Eric Adams has a “system in place” for tracking homeless encampments on the subway: a shareable Google Doc. When a police officer sees an encampment on the subway, the New York Post reports, they are supposed to record the location in the document. Adams checks the Google Doc regularly and gets upset when police aren’t using it, making it less of a system and more of an Adams thing. “I go on my phone, look at the document — this encampment is not on here,” Adams told the Post. (“We weren’t told we were supposed to log it in,” police reportedly told the mayor of the missing encampment. Adams says that after talking to a precinct commander, his document is now being used.)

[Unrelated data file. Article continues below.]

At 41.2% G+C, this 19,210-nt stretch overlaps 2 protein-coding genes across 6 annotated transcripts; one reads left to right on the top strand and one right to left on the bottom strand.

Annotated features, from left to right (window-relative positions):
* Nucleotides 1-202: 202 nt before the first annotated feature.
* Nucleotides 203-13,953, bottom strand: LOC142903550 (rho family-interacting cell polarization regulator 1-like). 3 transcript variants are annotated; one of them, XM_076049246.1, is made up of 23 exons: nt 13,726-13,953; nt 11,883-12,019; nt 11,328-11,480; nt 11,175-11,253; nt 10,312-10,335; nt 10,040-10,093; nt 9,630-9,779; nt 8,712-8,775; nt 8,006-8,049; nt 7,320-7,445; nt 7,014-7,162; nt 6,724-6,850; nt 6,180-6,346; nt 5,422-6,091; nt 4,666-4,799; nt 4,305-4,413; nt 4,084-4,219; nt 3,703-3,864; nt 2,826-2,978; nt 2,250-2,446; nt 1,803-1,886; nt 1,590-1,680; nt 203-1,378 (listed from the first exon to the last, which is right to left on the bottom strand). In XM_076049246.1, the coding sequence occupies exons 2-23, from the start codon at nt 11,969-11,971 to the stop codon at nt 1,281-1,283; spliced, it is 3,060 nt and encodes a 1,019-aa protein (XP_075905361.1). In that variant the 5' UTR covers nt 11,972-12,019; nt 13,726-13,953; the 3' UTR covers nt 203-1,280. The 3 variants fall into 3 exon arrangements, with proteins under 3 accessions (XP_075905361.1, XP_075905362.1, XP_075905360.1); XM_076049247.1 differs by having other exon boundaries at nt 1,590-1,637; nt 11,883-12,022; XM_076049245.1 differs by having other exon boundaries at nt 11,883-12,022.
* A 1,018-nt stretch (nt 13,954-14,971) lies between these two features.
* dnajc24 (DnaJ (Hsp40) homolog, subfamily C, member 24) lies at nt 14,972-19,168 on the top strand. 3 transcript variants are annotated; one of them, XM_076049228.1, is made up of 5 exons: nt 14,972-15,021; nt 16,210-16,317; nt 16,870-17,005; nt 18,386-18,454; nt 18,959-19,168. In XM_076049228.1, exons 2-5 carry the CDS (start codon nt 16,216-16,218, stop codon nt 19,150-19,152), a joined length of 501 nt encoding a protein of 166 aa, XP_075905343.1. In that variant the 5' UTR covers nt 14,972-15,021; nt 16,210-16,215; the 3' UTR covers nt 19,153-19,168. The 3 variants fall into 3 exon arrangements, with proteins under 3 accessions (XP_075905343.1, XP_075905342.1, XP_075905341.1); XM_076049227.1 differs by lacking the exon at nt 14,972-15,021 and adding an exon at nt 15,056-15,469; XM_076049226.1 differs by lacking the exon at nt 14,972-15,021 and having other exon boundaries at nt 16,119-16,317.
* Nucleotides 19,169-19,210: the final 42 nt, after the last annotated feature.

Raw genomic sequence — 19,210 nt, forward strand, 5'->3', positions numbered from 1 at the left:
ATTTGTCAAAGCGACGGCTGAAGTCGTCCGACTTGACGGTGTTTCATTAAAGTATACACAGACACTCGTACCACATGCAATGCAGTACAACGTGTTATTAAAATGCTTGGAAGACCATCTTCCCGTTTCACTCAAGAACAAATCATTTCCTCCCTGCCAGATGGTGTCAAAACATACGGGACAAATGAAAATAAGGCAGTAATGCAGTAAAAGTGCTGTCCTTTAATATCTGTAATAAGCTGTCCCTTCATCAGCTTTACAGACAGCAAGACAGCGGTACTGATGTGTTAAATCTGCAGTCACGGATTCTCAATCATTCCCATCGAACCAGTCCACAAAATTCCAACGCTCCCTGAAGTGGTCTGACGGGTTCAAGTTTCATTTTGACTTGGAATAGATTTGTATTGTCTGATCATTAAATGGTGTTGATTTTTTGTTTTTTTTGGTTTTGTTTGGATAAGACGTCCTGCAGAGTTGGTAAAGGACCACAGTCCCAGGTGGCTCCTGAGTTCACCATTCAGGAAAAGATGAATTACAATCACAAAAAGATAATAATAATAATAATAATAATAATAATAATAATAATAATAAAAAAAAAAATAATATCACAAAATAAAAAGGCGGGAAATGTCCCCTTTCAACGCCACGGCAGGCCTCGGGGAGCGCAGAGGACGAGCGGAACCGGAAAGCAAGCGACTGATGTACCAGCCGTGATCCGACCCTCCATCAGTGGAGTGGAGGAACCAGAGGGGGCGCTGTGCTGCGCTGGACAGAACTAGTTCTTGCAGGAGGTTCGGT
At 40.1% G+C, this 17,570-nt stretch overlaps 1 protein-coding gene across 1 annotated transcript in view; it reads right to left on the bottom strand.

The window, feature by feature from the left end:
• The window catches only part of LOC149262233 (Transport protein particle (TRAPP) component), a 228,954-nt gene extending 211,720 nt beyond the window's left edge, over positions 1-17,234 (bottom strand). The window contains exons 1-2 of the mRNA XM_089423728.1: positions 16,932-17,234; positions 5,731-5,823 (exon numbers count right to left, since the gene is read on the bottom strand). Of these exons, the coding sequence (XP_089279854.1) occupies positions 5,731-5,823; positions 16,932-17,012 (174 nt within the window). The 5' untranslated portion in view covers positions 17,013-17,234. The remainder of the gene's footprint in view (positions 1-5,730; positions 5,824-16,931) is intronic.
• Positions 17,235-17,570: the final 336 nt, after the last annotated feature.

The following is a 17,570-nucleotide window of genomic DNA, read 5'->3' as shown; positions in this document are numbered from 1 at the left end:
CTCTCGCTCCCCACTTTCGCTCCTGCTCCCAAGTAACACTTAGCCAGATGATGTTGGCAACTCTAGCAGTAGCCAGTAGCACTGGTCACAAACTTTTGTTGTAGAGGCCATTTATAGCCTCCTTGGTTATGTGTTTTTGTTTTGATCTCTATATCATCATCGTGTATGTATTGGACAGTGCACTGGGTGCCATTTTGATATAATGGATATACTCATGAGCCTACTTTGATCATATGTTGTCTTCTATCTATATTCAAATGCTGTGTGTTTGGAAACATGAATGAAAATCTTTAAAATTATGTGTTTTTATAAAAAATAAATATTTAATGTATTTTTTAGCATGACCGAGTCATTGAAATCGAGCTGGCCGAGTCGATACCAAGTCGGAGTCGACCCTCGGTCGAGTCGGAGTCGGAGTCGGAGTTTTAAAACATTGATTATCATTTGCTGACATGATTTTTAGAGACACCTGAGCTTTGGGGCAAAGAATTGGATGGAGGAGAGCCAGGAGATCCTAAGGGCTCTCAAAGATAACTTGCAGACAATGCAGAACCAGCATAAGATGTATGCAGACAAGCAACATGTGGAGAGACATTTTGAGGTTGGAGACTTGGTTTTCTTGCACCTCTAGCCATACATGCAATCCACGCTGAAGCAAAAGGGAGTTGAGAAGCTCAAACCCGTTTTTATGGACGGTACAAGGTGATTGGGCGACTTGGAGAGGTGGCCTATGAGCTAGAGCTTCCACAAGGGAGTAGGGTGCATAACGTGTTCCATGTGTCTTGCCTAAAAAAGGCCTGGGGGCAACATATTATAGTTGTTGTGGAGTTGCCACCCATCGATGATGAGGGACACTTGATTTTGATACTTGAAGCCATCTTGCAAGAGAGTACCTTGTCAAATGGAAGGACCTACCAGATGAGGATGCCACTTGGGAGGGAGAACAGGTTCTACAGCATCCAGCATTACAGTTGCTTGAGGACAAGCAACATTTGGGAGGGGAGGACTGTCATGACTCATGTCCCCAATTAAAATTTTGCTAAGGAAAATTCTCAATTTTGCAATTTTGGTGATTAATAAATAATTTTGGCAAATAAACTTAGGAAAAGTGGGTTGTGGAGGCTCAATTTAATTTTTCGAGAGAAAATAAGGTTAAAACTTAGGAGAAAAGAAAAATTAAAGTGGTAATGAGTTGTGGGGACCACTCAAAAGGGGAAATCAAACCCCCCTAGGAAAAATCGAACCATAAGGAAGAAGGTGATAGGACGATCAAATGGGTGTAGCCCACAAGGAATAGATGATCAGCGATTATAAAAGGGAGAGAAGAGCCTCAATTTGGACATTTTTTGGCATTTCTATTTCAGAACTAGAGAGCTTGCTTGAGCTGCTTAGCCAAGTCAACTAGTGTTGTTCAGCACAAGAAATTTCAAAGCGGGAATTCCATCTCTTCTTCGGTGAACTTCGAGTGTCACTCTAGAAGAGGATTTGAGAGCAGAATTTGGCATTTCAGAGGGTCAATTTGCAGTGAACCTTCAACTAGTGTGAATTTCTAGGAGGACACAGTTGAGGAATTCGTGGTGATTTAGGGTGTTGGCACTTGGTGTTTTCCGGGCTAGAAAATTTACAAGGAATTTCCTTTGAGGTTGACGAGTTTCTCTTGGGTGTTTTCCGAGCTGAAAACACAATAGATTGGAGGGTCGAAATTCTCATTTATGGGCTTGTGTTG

The system (Google Doc) is, per the Post, a means to “follow-up with the Department of Homeless Services and others” and “accomplish a mission.” That mission so far: routine sweeps that destroy unhoused people’s belongings while helping very few of them to find lasting shelter. In May, after 710 encampment sweeps, only 39 people moved indoors, according to the city’s own numbers — and Gothamist reported that city officials declined to specify whether these moves were to shelter beds, jails, or hospitals. The mayor’s office claims that more than 1,300 people have “accepted placement” in a safe haven or shelter bed in the three months since the Adams administration began its crackdown on people sleeping on the subway. But as CityLimits reports, “It is unclear, however, how many of those individuals were repeat moves, how many people actually checked in to the facilities and how long they stayed.” These feel like important questions to answer. Someone should make a Google Doc.